October 23, 2017
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Residents buy two Rockland-area mobile home parks

By Stephen Betts, BDN Staff
Updated:
Stephen Betts | BDN | BDN
Stephen Betts | BDN | BDN
George Krise, president of the cooperative board of Sunset Terrace Mobile Home Park, poses for a photo on Monday in the mobile home park in Rockland. The residents of the park formed a cooperative that purchased the 76-lot park.

ROCKLAND, Maine — Nearly 100 families have more secure housing after two mobile home parks were purchased by their residents.

The sales of the Sunset Terrace Mobile Home Park on upper Park Street in Rockland and the adjacent Sunset Acres Mobile Home Park off Pleasant Street in Thomaston were finalized Feb. 24.

“This is a win-win situation,” Jessica Pooley, a cooperative development specialist and the director of Resident Owned Neighborhood Association of Maine, said.

George Krise, president of the cooperative board for Sunset Terrace, said he lobbied residents to agree to the creation of the cooperative and for the acquisition.

“We knew the owners were going to sell. Either we could own it or put up with another landlord,” said Krise, who has lived in the park for 13 years.

Krise said that at first most residents were undecided about whether they should purchase the park. That was just a natural reaction to a major change, he said, but once more information was provided, the residents supported the move, with 80 percent voting to make the purchase at the end.

Rents will remain at $345 per month, he said. There will be no substantive changes of rules in either Sunset Terrace, where 74 of 76 lots are occupied, or Sunset Acres, where 22 of 24 lots are full.

Former owners Alan and Marion Sewall, who operated the park for more than 30 years, contacted Pooley in August 2015 when they decided to sell the park.

“Alan and Marion were looking ahead to retirement and felt turning the communities over to the residents who lived in them was the best outcome for everyone,” Pooley said.

In September, Pooley contacted residents to begin the discussion about whether to form the cooperative. She said conversions of ownership to a cooperative usually take 90 to 120 days to complete.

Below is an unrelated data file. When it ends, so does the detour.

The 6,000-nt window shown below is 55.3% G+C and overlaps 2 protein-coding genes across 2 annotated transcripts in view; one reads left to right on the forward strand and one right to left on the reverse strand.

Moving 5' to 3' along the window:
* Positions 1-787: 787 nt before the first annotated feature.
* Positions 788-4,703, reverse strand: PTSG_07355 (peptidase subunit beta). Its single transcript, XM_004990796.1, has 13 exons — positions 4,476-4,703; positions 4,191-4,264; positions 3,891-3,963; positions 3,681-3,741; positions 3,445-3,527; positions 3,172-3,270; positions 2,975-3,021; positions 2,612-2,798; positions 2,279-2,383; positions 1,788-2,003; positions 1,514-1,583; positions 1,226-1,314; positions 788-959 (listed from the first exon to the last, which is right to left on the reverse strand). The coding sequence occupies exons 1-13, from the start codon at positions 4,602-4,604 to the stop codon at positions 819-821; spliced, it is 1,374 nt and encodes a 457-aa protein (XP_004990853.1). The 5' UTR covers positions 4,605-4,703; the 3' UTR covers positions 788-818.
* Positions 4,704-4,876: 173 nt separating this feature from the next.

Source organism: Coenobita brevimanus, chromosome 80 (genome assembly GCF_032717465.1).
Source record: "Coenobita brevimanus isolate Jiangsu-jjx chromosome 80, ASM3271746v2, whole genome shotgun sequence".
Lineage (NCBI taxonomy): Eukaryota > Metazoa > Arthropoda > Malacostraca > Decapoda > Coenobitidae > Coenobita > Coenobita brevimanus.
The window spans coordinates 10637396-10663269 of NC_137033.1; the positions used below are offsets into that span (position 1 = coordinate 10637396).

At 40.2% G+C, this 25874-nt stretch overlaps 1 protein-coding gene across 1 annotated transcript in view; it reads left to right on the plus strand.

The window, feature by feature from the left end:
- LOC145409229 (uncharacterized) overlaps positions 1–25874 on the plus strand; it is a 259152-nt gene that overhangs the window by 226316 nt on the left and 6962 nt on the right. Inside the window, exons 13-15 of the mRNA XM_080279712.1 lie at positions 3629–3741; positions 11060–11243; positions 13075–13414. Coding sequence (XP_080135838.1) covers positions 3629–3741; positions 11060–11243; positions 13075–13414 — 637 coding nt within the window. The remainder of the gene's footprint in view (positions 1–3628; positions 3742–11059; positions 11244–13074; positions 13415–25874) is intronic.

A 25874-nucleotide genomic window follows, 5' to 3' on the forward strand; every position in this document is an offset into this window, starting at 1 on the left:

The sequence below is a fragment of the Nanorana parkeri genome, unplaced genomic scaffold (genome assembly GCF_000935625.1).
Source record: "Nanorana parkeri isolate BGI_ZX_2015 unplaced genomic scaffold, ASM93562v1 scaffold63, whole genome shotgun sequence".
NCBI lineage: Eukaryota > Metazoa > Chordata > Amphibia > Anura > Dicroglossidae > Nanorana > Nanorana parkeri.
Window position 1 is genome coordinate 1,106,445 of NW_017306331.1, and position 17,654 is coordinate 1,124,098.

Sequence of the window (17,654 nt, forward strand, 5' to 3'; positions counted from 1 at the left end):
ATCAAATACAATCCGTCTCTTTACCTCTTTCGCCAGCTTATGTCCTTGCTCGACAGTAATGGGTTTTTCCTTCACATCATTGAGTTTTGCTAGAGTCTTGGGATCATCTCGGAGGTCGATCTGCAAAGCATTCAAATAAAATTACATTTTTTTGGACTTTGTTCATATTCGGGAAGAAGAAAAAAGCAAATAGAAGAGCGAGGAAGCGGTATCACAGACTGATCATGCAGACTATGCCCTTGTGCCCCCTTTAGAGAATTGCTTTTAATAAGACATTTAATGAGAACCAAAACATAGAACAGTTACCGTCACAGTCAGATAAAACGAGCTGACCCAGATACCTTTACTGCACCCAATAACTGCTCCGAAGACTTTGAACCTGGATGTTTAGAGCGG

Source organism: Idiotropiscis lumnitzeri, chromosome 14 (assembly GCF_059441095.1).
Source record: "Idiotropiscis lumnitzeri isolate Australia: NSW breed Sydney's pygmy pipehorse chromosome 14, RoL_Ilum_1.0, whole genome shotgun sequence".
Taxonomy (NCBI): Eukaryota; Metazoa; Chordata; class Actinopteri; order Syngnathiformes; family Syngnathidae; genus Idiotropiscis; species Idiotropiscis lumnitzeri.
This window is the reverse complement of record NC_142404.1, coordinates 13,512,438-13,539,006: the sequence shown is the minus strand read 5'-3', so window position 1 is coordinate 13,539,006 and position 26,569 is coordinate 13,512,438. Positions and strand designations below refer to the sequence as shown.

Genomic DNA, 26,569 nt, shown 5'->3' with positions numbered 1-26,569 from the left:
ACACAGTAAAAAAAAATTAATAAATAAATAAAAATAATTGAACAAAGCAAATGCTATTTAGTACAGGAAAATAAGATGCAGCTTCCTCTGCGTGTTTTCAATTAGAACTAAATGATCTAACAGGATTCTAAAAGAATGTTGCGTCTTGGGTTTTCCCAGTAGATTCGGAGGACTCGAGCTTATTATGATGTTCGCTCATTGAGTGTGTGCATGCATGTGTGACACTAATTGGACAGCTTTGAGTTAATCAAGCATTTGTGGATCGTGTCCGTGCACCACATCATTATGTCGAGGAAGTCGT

The sale of Sunset Terrace was $1.9 million, with the purchase financed through a $311,000 loan from the Genesis Community Loan Fund in Brunswick and a nearly $1.8 million 30-year fixed loan from the Maine State Housing Authority. The additional loan funds were used to pay closing costs and to set money aside for maintenance in the parks. Sunset Acres sale price was $600,000 paid for a $440,000 loan from Genesis and $250,000 from Camden National Bank.

The cooperatives also agreed to a 10-year consulting contract with Cooperative Development Institute, a nonprofit corporation based in Northampton, Massachusetts, that will provide expertise and education to cooperative members to ensure long-term success in their operations.

Cooperative Development Institute already has provided training to the residents on running the cooperative. A board has been formed that will set policies and decide on matters such as the amount of rent for lots.

Each resident can become a member by purchasing a share of the cooperative for $100.

Residents can move their mobile homes out of the park if they want. If they sell the home in the park, the cooperative will screen potential new residents.

Pooley said both communities are anxious to get started on some needed repairs and taking over regular maintenance of their communities.

The sales of these two parks to cooperatives bring to eight the number of mobile home parks in Maine that have been purchased by park residents, Pooley said. There are 170 resident-owned communities across the country, according to Andy Danforth, director of New England Resident Owned Communities.